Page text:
This is not the only discovery Ed made – there was also an entire room sealed up.

“The last tenant’s mother believed she saw a ghost in her room,’ Ed says, ‘and after that, it was completely sealed off until we took back the building.”

Great British Life: Many discoveries have been made, including this walled off room, where apparently a ghost was seen PHOTO: Kirsty ThompsonMany discoveries have been made, including this walled off room, where apparently a ghost was seen PHOTO: Kirsty Thompson

Now that the house’s history has been brought to light, what does the Barnston Estate plan to do with it?

A whole new chapter is being written for this building and the accompanying farm buildings and gardens, and it’s something wholly contemporary and wholly in keeping with the estate’s philosophy – a trio of core values – Planet, People and Profit – that unite conservation, community and capital management, placing sustainability at the heart of every decision made.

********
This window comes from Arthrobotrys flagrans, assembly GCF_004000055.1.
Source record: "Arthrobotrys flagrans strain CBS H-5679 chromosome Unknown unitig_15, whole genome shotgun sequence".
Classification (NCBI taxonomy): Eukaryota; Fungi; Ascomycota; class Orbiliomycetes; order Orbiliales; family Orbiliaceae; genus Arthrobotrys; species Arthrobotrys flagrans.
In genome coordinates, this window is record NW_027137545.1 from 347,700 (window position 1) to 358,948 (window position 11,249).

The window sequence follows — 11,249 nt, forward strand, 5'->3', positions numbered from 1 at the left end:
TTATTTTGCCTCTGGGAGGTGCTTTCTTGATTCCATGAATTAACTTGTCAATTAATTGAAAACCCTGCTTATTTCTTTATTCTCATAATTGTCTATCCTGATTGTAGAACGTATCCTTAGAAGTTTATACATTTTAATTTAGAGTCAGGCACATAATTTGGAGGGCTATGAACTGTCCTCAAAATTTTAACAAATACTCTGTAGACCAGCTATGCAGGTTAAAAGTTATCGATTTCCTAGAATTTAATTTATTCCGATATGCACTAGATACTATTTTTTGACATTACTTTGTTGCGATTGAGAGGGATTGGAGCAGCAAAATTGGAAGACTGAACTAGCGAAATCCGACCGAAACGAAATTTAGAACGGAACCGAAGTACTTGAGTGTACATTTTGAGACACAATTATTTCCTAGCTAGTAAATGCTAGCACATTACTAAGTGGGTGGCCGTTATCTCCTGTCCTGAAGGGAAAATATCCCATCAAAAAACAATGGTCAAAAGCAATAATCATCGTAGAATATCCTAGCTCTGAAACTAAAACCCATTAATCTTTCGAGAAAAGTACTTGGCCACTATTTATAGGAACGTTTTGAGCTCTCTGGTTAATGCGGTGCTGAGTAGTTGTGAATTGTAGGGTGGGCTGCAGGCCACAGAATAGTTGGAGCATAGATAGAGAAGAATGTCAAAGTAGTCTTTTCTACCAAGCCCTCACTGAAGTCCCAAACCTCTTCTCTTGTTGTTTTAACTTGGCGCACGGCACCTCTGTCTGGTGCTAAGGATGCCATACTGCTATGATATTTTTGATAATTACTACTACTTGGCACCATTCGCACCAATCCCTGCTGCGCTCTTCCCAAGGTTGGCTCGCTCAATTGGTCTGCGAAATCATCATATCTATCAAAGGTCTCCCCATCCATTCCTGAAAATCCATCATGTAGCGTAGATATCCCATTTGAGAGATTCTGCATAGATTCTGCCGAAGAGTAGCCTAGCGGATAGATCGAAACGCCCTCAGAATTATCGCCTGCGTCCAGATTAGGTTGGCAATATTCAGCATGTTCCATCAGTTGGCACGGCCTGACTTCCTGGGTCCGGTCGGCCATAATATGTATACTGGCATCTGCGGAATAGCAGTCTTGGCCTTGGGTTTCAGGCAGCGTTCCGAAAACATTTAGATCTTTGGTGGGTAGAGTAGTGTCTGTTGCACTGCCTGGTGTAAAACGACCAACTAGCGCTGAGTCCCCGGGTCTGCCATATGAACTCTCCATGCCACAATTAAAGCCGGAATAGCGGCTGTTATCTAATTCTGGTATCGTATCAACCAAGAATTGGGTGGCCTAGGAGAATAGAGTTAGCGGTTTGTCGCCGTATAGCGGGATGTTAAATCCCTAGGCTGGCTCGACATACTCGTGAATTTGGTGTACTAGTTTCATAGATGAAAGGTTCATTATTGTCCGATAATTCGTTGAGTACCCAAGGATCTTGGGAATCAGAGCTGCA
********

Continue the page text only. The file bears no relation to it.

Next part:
“An extension was added to the medieval property in the 19th century,” Ed says. “We hope to take this and the original building and create two homes, which we will lease. The adjacent farm buildings – the old smithy, stabling, etc, could be developed into homes too, with shared office space to allow for working from home should residents wish. We plan to then redevelop the walled gardens into a care farm, where people facing challenges, both physical and mental, can come for just one day or for regular visits and engage in gardening and farming practices, providing positive outcomes for them. We’re looking at bringing in long horn cattle, planting an orchard, creating kitchen gardens. All produce will be organic, and we hope to link with the local community to donate to food banks or even local cafés, in the hope that they pay it forward in hot meals for the care farm workers.